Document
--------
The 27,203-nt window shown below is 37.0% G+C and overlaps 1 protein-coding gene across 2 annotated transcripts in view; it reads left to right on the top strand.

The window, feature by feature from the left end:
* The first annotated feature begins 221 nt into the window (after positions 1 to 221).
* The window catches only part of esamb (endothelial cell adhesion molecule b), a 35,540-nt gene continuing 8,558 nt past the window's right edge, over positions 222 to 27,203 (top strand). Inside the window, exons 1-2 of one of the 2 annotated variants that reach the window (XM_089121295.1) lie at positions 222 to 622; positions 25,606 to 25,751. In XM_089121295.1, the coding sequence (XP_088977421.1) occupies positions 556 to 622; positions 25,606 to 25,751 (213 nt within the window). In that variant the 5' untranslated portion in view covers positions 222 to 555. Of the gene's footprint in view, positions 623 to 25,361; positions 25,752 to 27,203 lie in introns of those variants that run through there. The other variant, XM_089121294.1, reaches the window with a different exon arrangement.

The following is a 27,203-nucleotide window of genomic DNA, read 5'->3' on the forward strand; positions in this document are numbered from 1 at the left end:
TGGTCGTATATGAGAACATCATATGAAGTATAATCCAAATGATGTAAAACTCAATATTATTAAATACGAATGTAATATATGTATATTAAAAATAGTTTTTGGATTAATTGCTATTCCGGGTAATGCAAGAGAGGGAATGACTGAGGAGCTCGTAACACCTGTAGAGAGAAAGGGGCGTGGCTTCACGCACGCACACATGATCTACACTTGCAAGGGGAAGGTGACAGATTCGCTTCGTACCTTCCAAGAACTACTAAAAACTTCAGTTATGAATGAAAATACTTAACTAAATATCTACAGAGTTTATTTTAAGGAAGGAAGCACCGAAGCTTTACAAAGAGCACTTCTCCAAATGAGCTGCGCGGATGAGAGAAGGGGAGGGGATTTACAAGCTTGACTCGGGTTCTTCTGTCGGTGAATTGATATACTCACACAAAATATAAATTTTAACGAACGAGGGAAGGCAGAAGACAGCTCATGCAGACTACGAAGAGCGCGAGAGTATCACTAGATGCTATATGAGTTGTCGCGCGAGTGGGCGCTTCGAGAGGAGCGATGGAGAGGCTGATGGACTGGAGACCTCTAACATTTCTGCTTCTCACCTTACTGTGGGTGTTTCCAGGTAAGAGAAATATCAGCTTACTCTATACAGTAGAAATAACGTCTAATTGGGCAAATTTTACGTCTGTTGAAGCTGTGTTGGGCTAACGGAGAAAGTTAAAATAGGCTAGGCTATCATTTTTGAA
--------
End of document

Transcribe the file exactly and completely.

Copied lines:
The 27,203-nt window shown below is 37.0% G+C and overlaps 1 protein-coding gene across 2 annotated transcripts in view; it reads left to right on the top strand.

The window, feature by feature from the left end:
* The first annotated feature begins 221 nt into the window (after positions 1 to 221).
* The window catches only part of esamb (endothelial cell adhesion molecule b), a 35,540-nt gene continuing 8,558 nt past the window's right edge, over positions 222 to 27,203 (top strand). Inside the window, exons 1-2 of one of the 2 annotated variants that reach the window (XM_089121295.1) lie at positions 222 to 622; positions 25,606 to 25,751. In XM_089121295.1, the coding sequence (XP_088977421.1) occupies positions 556 to 622; positions 25,606 to 25,751 (213 nt within the window). In that variant the 5' untranslated portion in view covers positions 222 to 555. Of the gene's footprint in view, positions 623 to 25,361; positions 25,752 to 27,203 lie in introns of those variants that run through there. The other variant, XM_089121294.1, reaches the window with a different exon arrangement.

The following is a 27,203-nucleotide window of genomic DNA, read 5'->3' on the forward strand; positions in this document are numbered from 1 at the left end:
TGGTCGTATATGAGAACATCATATGAAGTATAATCCAAATGATGTAAAACTCAATATTATTAAATACGAATGTAATATATGTATATTAAAAATAGTTTTTGGATTAATTGCTATTCCGGGTAATGCAAGAGAGGGAATGACTGAGGAGCTCGTAACACCTGTAGAGAGAAAGGGGCGTGGCTTCACGCACGCACACATGATCTACACTTGCAAGGGGAAGGTGACAGATTCGCTTCGTACCTTCCAAGAACTACTAAAAACTTCAGTTATGAATGAAAATACTTAACTAAATATCTACAGAGTTTATTTTAAGGAAGGAAGCACCGAAGCTTTACAAAGAGCACTTCTCCAAATGAGCTGCGCGGATGAGAGAAGGGGAGGGGATTTACAAGCTTGACTCGGGTTCTTCTGTCGGTGAATTGATATACTCACACAAAATATAAATTTTAACGAACGAGGGAAGGCAGAAGACAGCTCATGCAGACTACGAAGAGCGCGAGAGTATCACTAGATGCTATATGAGTTGTCGCGCGAGTGGGCGCTTCGAGAGGAGCGATGGAGAGGCTGATGGACTGGAGACCTCTAACATTTCTGCTTCTCACCTTACTGTGGGTGTTTCCAGGTAAGAGAAATATCAGCTTACTCTATACAGTAGAAATAACGTCTAATTGGGCAAATTTTACGTCTGTTGAAGCTGTGTTGGGCTAACGGAGAAAGTTAAAATAGGCTAGGCTATCATTTTTGAA